Mechanical tension, or mechanical loading, is resistance stress on the muscle fibers. It’s the big key to hypertrophy.
And for the purpose of muscle growth, we want mechanical loading that targets fast-twitch engagement. That occurs optimally with a cascade effect, activating slow-twitch fibers first followed by fast-twitch…
That’s the Size Principle of muscle-fiber recruitment, which I explain in Old Man Young Muscle…
On a set of 10 reps to failure, the first easy reps are accomplished with mostly slow-twitch. As the set progresses and the reps get harder, more and more fast-twitch fibers are dialed into the action.
It would appear that taking a set to failure engages the most fast-twitch fibers; however…
New interpretations suggest that going “all out” may do more harm than good with heavier loads (lighter loads are somewhat different, as you’ll see).
Researcher Chris Beardsley says that heavier sets to failure do most of the damage on the last two reps; therefore you should stop two reps short to avoid that severe damage.
It appears that you get all or most of the fast-twitch hypertrophy stimulation from going close to failure without severe damage. Hitting the wall has negative-growth consequences—much like, well, hitting a wall.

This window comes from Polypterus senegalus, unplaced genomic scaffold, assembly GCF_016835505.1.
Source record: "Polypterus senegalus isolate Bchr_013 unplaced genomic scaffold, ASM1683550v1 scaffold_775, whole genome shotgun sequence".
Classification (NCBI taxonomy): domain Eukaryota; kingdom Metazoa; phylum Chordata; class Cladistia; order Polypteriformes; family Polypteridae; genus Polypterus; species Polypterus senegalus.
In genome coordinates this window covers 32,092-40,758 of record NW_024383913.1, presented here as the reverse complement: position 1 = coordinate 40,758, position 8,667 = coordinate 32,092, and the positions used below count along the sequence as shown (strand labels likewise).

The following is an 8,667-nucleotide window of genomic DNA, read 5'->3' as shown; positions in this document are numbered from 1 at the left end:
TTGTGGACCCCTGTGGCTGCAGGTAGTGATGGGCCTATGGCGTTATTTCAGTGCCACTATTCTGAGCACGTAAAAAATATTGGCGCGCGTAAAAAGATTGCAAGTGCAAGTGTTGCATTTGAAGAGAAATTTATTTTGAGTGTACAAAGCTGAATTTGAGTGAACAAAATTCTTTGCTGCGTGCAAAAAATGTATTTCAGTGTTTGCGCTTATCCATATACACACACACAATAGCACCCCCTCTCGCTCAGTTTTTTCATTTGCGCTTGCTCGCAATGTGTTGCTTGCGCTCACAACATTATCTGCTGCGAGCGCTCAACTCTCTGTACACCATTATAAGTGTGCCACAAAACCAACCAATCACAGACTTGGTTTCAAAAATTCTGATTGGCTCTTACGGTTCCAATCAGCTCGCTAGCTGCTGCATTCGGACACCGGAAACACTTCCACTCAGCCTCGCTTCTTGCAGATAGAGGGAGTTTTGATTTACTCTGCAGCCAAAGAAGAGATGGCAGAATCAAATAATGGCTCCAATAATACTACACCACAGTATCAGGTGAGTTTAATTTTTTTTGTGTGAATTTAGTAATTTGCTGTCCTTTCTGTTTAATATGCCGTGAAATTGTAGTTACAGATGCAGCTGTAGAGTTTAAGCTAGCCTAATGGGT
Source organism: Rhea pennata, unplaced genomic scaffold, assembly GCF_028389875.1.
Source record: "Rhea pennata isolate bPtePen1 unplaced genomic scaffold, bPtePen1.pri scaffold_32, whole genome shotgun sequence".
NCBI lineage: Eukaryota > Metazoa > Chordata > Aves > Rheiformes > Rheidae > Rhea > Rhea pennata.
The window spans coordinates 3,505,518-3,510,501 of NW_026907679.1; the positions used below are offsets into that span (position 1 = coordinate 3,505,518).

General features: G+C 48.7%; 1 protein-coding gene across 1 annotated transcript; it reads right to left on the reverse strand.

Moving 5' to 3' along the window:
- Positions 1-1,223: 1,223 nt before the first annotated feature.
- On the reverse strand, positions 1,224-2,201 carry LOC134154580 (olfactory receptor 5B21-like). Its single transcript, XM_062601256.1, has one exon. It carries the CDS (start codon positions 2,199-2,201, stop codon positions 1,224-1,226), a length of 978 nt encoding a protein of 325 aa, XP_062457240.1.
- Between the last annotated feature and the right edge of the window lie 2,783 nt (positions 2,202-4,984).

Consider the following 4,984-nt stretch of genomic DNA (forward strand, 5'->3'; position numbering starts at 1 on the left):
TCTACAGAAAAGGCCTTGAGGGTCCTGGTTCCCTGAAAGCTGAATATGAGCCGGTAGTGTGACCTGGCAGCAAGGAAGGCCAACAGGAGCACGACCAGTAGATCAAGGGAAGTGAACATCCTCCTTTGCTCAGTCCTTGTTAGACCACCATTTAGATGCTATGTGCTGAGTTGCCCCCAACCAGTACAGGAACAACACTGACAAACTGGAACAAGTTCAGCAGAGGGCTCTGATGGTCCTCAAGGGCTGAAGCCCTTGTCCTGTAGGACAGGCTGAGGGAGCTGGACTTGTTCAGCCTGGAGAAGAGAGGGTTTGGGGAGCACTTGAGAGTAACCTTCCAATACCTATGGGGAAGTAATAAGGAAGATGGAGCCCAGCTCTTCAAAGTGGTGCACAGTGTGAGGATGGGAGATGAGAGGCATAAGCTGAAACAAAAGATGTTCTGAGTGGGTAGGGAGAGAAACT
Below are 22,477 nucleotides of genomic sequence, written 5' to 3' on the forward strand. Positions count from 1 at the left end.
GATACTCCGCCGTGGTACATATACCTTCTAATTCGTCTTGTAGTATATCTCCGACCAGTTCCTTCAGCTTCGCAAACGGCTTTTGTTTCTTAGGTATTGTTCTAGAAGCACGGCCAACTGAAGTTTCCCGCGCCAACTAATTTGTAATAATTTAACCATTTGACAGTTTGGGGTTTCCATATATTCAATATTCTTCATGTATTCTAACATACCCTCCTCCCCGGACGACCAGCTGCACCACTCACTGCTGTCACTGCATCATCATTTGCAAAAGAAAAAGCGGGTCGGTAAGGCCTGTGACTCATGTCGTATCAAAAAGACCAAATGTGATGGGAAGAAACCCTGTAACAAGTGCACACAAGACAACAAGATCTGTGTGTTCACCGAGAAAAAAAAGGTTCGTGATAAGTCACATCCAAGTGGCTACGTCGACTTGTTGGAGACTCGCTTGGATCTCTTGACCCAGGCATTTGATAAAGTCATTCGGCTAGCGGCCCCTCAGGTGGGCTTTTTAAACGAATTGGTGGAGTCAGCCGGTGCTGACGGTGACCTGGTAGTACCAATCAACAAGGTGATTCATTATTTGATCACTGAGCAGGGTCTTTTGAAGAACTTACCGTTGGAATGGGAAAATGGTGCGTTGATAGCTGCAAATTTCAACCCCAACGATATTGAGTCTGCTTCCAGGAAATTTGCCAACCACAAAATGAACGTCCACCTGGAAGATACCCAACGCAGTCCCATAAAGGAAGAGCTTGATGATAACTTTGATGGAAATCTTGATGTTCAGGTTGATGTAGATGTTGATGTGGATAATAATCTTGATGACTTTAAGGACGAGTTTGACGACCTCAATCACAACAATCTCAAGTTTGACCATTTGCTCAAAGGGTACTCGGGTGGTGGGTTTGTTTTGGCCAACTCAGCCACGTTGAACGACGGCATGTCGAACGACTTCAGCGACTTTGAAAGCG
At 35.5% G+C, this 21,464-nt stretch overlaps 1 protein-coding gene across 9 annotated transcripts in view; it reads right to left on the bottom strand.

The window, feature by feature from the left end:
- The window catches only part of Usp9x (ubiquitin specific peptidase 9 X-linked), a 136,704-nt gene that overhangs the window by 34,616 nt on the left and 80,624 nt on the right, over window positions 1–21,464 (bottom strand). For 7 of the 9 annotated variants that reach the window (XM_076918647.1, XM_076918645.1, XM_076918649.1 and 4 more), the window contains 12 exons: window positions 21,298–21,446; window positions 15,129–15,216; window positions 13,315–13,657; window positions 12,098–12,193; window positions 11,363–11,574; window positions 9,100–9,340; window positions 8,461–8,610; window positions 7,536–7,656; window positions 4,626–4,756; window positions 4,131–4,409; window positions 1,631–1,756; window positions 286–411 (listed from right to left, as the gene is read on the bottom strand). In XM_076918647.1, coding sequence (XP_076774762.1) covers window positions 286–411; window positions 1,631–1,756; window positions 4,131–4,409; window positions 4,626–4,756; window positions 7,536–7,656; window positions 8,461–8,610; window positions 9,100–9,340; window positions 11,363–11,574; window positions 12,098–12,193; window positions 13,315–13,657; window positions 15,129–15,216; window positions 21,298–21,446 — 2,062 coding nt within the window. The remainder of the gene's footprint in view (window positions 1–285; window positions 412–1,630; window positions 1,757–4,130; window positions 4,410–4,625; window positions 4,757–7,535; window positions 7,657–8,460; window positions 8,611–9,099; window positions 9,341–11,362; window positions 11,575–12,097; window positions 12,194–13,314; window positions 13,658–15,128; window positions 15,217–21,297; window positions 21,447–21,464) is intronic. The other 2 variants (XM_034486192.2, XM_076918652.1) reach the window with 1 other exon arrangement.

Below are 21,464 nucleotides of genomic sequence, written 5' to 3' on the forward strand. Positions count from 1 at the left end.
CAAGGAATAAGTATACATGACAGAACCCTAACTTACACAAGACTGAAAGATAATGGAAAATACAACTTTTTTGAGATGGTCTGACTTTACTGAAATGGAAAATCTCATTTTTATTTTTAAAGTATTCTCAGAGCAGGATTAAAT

But doesn’t muscle damage trigger muscle-protein synthesis, which promotes muscle hypertrophy?
While damage activates muscle-protein synthesis, it appears that it does so for damage repair only. That means the more damage, the more protein synthesis is leached from the muscle-growth process.
Muscle-protein synthesis is activated first to repair the damage. Of course, some damage is unavoidable, but if there’s too much, there’s very little or nothing left for growth.
When you hammer a muscle into submission with heavy sets to failure, the damage is usually not fully repaired by the time you train that muscle again—hence, slow to no growth (unless you’re on steroids).
Bottom line: Try stopping a couple of reps short of failure to minimize the damage and allow growth during recovery rather than everything going toward repair.
Keep in mind that we’re talking heavier sets here—in the single digits.
In tomorrow’s newsletter you’ll see that higher-rep sets appear to be a different animal.
New: Get the ideal exercise for each muscle, the best add-on moves for ultimate mass, complete 35-minute workouts, exercise start/finish photos, and details on building muscle fast and efficiently in Old Man, Young Muscle.
Till next time, train hard—and smart—for BIG results.
Former Editor in Chief
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